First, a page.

By Marilyn Lester

Secondhand Lions

The 2003 feel-good movie, Secondhand Lions, set in 1960s Texas, told the lively, charming tale of a lonely boy who’s sent by his avaricious mother to spend the summer with two eccentric great uncles who are rumored to be sitting on a large fortune. With Robert Duvall and Michael Caine in the leads, who wouldn’t be charmed. Ten years later, a musical based on the film, written by Michael Weiner, Rupert Holmes and Alan Zachary, premiered at the 5th Avenue Theatre in Seattle, WA. The piece didn’t have much of a run thereafter, but it does now have a impressive cast recording all these years later. Convening for the event, original cast members Gregg Edelman (Garth McCann) and Jason Danieley (Sultan) were joined by James Naughton (Hub McCann) and Trey Middleton, as young Walter, to bring the CD to sprightly life. With a pleasing country-infused score, the relatively short numbers over 20 tracks keep the story, which includes some pretty tall tales, moving along with a generous dollop of fun. An amusing cut song, “The Fort Worth College of Court Reporting” is a bonus, a demo sung with gusto by Stephanie J. Block. Music director Dominick Amendum leads a top-notch orchestra of eighteen players who know what to do with a Broadway-style tune.  

I Put A Spell On You

A digital album, I Put A Spell On You, is an expanded version of Jay Armstrong Johnson’s annual concert-meets-party spoof of, and tribute to, the cult classic movie Hocus Pocus. The recording features a cast of Broadway stars turned Disney villains. This year, the Hocus Pocus-inspired Sanderson Sisters break the internet and recruit some of pop culture’s most iconic villains (Cruella de Vil, Gaston, The Joker, Maleficent and more) to fulfill their delightfully devious plot. Johnson returns as Winifred Sanderson with Allison Robinson and Amanda Williams Ware as sisters Sarah and Mary. Also featured are Tony award-winner Gavin Creel (Hello, Dolly!), Nick Rashad Burroughs (Tina: The Tina Turner Musical), Drew Gehling (Waitress), J. Harrison Ghee (Mrs. Doubtfire), Todrick Hall (Kinky Boots), Tony nominee Robyn Hurder (Moulin Rouge! The Musical), Julia Mattison (Godspell), Eva Noblezada (Hadestown), and Will Swenson (Waitress. Spooky fun!

The album is available wherever digital music is sold in conjunction with a digital version of the concert. Proceeds from both the album and the live stream benefit Broadway Cares/Equity Fights AIDS. To download the album, go to

Jaime Lozano & The Familia: Songs by an Immigrant

Recently released is Jaime Lozano & The Familia: Songs by an Immigrant, an eclectic collaboration of musical theatre, jazz, Mexican folklore, Tex-Mex, and Latin musicians and performers. The twelve tracks deal with the immigrant experience: finding a new home, learning a new language, dealing with discrimination, trying to fit in, pursuing the American dream, being in love and missing one’s native land. Included among the roster of Latin artists are musicians Antonio Sánchez and Jorge Glem, and vocalists Raul Midon, Marcial Istúriz, Mandy Gonzalez, Bobby Pulido and Ana Isabelle. Lozano is a musician, vocal coach, composer, arranger, orchestrator, musical producer and musical theater director from Monterrey, Mexico, who’s put together a remarkable work, full of pathos but without being maudlin. After all, this subject matter is hard on the soul. The immigrant experience is emotionally wracking––for those courageous enough to better their lives despite the obstacles and for those sensitive enough to empathize with their plight. Jaime Lozano & The Familia: Songs by an Immigrant tells the story without missing a beat––and the album works because it’s heartfelt and authentic. For variety, among the several ballads are uptunes; “Dreamer” has a pop-rock beat, while “You Gotta Change Your Name” has a Broadway-pop feel. Two numbers are in Spanish: “Hecho Para Amarte” and “Venezuela.” It’s the first track that sets up the album perfectly. “The Generic Immigrant Welcome Song,” with its strong Latin-salsa beat is pretty clever and amusing on one hand, but on the other, is achingly painful. This song is satire that packs one heck of a wallop. Jaime Lozano & The Familia: Songs by an Immigrant benefits from very high production values, with plenty of melodic and harmonic zest.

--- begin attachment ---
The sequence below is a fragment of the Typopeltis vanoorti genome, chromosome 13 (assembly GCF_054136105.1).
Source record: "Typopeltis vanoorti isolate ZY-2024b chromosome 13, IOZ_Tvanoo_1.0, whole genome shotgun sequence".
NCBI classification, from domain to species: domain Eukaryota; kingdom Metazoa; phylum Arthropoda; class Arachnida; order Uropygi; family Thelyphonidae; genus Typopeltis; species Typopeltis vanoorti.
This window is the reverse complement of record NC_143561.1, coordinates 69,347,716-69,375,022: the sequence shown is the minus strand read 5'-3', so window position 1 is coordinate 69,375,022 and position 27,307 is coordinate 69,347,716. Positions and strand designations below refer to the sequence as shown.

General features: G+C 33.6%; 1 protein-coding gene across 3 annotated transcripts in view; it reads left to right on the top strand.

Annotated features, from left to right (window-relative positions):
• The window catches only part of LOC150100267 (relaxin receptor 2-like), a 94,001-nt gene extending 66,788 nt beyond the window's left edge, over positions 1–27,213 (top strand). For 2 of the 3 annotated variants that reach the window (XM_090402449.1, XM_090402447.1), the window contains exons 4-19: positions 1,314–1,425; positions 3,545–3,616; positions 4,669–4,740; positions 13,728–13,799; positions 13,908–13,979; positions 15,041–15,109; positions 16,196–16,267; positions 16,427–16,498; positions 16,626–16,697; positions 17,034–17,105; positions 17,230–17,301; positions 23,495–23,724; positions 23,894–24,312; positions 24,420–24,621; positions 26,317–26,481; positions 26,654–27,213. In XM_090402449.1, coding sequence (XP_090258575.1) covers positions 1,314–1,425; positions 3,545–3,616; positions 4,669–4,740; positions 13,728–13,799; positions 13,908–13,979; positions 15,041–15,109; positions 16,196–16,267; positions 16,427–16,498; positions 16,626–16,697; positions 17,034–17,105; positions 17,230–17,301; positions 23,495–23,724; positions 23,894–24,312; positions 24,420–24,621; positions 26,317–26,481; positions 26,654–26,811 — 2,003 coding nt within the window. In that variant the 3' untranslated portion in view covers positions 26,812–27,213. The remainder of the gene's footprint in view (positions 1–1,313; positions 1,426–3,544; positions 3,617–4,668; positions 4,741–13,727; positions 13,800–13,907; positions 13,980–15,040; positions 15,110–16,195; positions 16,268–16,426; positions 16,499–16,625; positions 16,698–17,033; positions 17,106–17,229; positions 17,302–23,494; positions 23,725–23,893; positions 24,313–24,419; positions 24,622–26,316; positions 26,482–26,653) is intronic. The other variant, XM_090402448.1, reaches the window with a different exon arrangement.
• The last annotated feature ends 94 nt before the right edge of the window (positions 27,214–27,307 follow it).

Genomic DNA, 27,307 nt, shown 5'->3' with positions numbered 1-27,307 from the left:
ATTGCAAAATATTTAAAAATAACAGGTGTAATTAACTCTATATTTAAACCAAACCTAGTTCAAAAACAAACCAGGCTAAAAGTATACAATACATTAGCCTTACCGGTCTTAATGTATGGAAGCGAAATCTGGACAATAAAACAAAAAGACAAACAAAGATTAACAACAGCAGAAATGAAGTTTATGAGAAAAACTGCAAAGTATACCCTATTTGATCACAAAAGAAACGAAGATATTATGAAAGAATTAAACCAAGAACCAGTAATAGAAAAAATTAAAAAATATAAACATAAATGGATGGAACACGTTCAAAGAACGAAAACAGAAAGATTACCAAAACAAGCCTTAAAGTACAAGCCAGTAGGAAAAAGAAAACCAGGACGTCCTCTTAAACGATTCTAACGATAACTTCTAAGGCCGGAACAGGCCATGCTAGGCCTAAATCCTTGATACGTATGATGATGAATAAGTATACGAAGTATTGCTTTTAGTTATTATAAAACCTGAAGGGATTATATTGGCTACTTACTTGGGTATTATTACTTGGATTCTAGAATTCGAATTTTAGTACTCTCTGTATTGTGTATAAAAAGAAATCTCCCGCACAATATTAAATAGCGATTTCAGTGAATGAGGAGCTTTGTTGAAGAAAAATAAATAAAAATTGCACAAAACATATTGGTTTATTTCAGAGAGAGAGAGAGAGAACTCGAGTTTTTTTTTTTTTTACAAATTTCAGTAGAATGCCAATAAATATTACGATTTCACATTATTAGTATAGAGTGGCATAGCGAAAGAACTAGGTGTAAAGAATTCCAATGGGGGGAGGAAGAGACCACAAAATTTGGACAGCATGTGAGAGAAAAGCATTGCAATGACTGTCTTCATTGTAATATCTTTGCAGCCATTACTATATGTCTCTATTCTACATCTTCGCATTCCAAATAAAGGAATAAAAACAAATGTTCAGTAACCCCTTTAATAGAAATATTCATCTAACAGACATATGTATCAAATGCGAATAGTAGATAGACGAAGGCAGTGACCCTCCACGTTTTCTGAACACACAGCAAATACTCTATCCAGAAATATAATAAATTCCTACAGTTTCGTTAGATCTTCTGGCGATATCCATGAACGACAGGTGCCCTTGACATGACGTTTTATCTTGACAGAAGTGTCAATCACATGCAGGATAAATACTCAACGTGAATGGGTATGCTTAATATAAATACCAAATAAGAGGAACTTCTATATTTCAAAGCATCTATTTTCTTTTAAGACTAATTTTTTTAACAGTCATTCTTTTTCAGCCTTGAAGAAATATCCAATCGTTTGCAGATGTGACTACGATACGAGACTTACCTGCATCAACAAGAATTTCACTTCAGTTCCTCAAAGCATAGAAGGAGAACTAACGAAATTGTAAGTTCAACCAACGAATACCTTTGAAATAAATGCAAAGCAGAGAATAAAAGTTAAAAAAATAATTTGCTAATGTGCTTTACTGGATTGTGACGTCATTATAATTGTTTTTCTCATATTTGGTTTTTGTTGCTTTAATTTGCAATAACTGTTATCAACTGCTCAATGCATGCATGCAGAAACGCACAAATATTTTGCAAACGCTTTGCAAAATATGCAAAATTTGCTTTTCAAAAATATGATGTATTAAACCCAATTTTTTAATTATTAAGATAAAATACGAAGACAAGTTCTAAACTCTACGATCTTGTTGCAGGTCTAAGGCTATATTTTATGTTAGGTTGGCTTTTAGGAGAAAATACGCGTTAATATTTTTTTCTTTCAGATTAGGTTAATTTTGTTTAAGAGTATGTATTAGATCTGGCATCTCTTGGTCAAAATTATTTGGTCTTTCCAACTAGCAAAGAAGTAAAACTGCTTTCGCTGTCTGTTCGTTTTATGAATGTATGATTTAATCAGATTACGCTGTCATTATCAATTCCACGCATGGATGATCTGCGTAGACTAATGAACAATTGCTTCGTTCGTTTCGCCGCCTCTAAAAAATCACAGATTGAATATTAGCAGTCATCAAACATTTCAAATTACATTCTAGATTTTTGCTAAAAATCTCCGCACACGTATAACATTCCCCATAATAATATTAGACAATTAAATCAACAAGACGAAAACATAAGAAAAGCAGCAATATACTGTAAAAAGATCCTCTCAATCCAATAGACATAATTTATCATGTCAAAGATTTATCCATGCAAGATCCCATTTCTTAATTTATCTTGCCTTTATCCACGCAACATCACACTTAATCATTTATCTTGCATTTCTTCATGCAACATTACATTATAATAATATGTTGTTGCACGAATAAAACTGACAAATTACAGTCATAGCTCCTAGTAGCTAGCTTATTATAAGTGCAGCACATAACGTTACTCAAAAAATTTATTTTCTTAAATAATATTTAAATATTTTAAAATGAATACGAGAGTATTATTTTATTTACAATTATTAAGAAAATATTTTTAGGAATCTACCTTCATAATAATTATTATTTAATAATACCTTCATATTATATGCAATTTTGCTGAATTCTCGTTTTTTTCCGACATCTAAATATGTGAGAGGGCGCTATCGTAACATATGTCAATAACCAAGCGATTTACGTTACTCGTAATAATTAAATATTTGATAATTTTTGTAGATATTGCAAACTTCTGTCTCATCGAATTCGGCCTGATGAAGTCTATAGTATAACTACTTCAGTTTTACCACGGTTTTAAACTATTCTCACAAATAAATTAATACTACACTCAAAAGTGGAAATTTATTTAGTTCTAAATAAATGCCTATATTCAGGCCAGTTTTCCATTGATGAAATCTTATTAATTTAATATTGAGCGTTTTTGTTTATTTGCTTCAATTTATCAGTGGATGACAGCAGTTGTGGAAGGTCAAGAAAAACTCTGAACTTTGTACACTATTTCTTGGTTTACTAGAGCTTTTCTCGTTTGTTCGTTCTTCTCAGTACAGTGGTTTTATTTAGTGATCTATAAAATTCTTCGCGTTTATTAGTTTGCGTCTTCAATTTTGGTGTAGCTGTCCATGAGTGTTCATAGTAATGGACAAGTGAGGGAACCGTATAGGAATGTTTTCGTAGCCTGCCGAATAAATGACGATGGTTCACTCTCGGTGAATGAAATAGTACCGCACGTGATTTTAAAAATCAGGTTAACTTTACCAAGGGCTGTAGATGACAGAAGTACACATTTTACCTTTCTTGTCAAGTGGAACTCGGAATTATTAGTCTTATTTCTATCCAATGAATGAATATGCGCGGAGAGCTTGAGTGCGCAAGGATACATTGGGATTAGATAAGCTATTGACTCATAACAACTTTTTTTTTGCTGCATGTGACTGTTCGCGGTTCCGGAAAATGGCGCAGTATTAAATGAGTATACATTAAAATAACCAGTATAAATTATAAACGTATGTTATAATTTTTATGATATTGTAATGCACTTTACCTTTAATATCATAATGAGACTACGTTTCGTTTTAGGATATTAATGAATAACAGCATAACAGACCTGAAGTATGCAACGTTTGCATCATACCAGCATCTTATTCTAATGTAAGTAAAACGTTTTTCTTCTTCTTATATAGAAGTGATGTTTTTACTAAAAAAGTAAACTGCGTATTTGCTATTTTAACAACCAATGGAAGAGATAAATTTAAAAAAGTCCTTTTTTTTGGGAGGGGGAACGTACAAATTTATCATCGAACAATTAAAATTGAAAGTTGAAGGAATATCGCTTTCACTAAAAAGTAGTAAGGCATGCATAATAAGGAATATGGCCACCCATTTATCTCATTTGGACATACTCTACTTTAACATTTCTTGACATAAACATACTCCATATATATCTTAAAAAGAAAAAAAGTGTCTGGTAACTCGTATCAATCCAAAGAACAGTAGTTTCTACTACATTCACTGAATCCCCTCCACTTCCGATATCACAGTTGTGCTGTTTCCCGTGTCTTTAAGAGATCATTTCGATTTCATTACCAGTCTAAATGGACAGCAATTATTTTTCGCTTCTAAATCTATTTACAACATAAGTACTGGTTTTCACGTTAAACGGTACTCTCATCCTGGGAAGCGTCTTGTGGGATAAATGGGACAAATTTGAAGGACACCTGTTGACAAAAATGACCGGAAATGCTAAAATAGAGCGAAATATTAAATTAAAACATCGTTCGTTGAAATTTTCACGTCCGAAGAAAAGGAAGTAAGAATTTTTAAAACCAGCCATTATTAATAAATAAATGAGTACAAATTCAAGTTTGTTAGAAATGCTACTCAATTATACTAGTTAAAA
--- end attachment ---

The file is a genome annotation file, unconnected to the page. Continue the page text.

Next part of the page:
Lea Salonga Live in Concert with the Sydney Symphony

About to become available digitally and as a CD (November 27), Lea Salonga Live in Concert with the Sydney Symphony captures the diva from a performance at the Sydney Opera House. Simultaneous to the release, the concert will also air on PBS as a Great Performances Concert on Friday, November 27th as part of their “Broadway’s Best” lineup. Among the 16 tracks are signature songs from her animated movies, Aladdin (“A Whole New World”––featuring Mat Verevis) and Mulan (“Reflection”), as well as from her Broadway career, including “Why God Why,” the showstopper from Miss Saigon originally sung to her by fellow cast member, the very talented Tony-winner, Willy Falk. Over her four-decade career, Salonga’s light soprano has maintained its clarity and energy. Now with a substantial repertoire available to her, she interprets each number with intelligence and depth, from the standard, “Meadowlark” to the pop-rock “Will You Love Me Tomorrow.” Salonga has established herself as a solid performer, with acting and singing chops indisputably proven. (Note: in August, Salonga released s single “Dream Again,” with all profits donated to charities aiding in COVID-19 relief around the world, including The Actor’s Fund.)